The Food & Wine Classic is just around the corner (June 16–18, 2017), and while it is easily the most prestigious annual event for foodies and wine connoisseurs in the United States, it is also the most fun. For three days, downtown Aspen is flush with celebrity chefs, food-and-beverage insiders, and gourmands with insatiable appetites.
If you are among those attending, you are in for a real treat. We talked to two local insiders — Carlton McCoy (Master Sommelier and Wine Director at The Little Nell) and Jim Butchart (Culinary Director Mountain Dining with Aspen Skiing Company) — to find out the best way to experience this world-class event.
Wine Director at The Little Nell
Carlton McCoy is a Master Sommelier and the Wine Director of The Little Nell's famous wine program. He discovered his love for wine and food early, and attended the Culinary Institute of America before serving in the esteemed restaurants of Thomas Keller (Per Se), Marcus Samuelsson (Aquavit), Tom Colicchio (Craft Steak) and Eric Zeibold (CityZen at The Mandarin Oriental). He joined The Little Nell in 2011 and earned his Master Sommelier designation in 2013.
Culinary Director Mountain Dining at Aspen Skiing Company
Jim Butchart is the Culinary Director Mountain Dining of Aspen Skiing Company, a role that gives him oversight of the on-mountain restaurants at Aspen Highlands, Snowmass and Buttermilk. Trained in classical French cuisine, Jim's career has taken him across America to serve in some of the country's best kitchens, including Coyote Café (Santa Fe, NM); the Inn at Little Washington (Shenandoah Valley, VA); The French Laundry (Napa, CA) and Charlie Trotter's (Chicago, IL). Jim came to Aspen to oversee the Ajax Tavern at The Little Nell, before moving into his current role with Aspen Skiing Company.
It’s safe to say this is among of the biggest annual food events in the country. It is certainly one of the most prestigious. How did that come to be?
Well, for one, Aspen has always been a food town. I know, personally — when I was considering moving to a ski town — there were only so many that took food and beverage seriously, and Aspen is still king of the crop.
The Classic has such a long rich history, and again, because of these high-profile chefs who come, they want to be a part of it. I mean, who doesn’t want to come to Aspen? The town just turns it on: there’s a buzz in the air about 10 or 12 days out when the tents get put up in Wagner Park, and you feel it coming. All the local chefs start talking about it, because, after all, we’re hosting the out-of-town chefs at our restaurants. They need space to work out of. There’s just a great buzz around town and it really kicks off our summer.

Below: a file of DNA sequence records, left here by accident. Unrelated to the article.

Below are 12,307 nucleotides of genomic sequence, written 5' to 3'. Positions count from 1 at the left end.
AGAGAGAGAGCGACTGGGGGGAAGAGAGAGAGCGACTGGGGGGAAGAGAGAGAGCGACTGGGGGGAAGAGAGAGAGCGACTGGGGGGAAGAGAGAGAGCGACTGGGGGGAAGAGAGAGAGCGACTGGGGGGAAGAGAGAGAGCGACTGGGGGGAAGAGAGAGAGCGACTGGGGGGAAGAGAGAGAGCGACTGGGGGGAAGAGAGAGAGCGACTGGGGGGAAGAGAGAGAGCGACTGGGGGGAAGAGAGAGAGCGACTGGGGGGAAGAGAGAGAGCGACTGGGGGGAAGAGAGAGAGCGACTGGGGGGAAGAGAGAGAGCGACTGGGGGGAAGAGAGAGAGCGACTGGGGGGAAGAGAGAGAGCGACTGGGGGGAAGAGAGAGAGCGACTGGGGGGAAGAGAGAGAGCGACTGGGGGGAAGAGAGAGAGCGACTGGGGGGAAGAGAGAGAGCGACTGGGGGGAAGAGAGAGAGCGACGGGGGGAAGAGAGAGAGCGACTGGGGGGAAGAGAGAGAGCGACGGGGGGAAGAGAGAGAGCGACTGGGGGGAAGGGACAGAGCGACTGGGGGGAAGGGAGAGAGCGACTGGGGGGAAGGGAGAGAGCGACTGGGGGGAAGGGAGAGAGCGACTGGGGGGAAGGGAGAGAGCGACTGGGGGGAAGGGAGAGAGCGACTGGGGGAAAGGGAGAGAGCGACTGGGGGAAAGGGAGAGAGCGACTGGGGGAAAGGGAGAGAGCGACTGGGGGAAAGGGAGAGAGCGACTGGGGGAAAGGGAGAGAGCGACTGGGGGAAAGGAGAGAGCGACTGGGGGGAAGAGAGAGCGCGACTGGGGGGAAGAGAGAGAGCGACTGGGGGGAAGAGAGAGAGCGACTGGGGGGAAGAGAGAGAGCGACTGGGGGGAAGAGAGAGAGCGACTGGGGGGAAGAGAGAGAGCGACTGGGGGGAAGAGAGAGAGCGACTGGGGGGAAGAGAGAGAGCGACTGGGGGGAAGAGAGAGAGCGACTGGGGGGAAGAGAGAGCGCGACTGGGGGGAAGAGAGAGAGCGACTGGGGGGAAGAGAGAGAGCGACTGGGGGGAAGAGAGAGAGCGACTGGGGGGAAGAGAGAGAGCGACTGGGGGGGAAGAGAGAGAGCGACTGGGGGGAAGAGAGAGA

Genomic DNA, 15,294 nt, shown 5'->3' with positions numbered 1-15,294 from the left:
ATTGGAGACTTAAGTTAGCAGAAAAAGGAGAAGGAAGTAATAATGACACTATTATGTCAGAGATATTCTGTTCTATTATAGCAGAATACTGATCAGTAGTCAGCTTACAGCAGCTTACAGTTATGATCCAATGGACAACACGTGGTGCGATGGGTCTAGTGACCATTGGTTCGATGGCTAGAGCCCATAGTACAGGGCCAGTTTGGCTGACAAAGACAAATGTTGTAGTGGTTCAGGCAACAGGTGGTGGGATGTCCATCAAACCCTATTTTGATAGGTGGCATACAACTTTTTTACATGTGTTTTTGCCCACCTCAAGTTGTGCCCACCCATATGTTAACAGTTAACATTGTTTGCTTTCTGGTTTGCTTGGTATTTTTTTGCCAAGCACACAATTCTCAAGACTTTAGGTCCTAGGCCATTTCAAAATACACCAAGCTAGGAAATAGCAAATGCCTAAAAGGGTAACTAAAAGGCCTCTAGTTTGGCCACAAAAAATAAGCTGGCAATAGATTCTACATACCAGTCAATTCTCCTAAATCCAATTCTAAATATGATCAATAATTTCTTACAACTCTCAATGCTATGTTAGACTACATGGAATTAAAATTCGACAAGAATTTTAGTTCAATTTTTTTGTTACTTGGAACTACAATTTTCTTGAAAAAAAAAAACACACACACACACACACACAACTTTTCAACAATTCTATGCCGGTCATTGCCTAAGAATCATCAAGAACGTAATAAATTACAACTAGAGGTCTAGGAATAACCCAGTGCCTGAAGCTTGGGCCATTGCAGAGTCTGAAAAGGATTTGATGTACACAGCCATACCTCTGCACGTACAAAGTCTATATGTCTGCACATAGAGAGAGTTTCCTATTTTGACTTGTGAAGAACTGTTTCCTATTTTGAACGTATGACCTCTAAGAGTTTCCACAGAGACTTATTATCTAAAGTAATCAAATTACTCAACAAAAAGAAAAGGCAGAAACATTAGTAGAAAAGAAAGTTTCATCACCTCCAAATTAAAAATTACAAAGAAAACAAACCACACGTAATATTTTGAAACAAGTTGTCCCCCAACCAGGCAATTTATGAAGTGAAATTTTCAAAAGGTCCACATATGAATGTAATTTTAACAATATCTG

From your unique perspectives — as a master sommelier and a Chef — what do you look forward to about the event?
The Aspen Food and Wine festival is all about coming together to celebrate a common passion which is eating great food and drinking incredible wine.
AFW gives us the opportunity to show off our gorgeous little valley to the who’s who of the industry!
A lot of it is networking. At this stage of my career, I’m most excited about hosting a great chef and helping our young cooks by having them cook for them.
I enjoy the opportunity to network with all the chefs that come into town and it’s a good excuse for my chef friends from all over the country to get together. Besides the events focused around the Classic It’s a great chance to show off our valley and all we do day in and out.
I remember when I was at Ajax Tavern, having someone like Mario Batali or Thomas Keller sitting outside for lunch and calling the guys on the line and being like “do you know who you are cooking for right now?” It pumps them up. They’re going to call their mom. They’re going to post it to Facebook. “I just cooked for so-and-so…” or “I just got to watch Daniel Boulud dice up an onion.” That kind of thing is enough to carry these young chefs for a year.
How would you recommend a visitor approach the event?
Well, No 1: it’s a marathon, not a race. There are so many people who come into Aspen and hit the ground running Thursday, and they’re spent come Friday night. So remember: slow down, pace yourself, because it’s a long weekend.
I would say, get your calendar out and decide what’s really important to you, and plan around that. Get a little exercise in every day. I think it is important to get some oxygen in your lungs, and drink lots of water.
The Grand Tasting is something that I really look forward to every year. In fact, you should swing by the Grand Tasting Saturday afternoon our executive chef Chef Andrew Helsley will be serving some delicious farm-to-table treats. And the two of us will be cooking at the Heritage Fire event at Snowmass later that afternoon. You've got to stop by — it is a great event.
I think the tent is a must. This is where the greatest energy is during the day. I would attend a couple seminars/cooking demos and follow up with lunch at Ajax Tavern.
Give yourself a little break before dinner to hydrate and relax.
Then head off for a great dining experience. For us at the Little Nell, we host two incredible dinners, one with Opus One and one with the greatest domains of the world with three Master Sommeliers!
After dinner I would head over to Chair 9 to pop some champagne! And yes, definitely pace yourself. It’s a long weekend.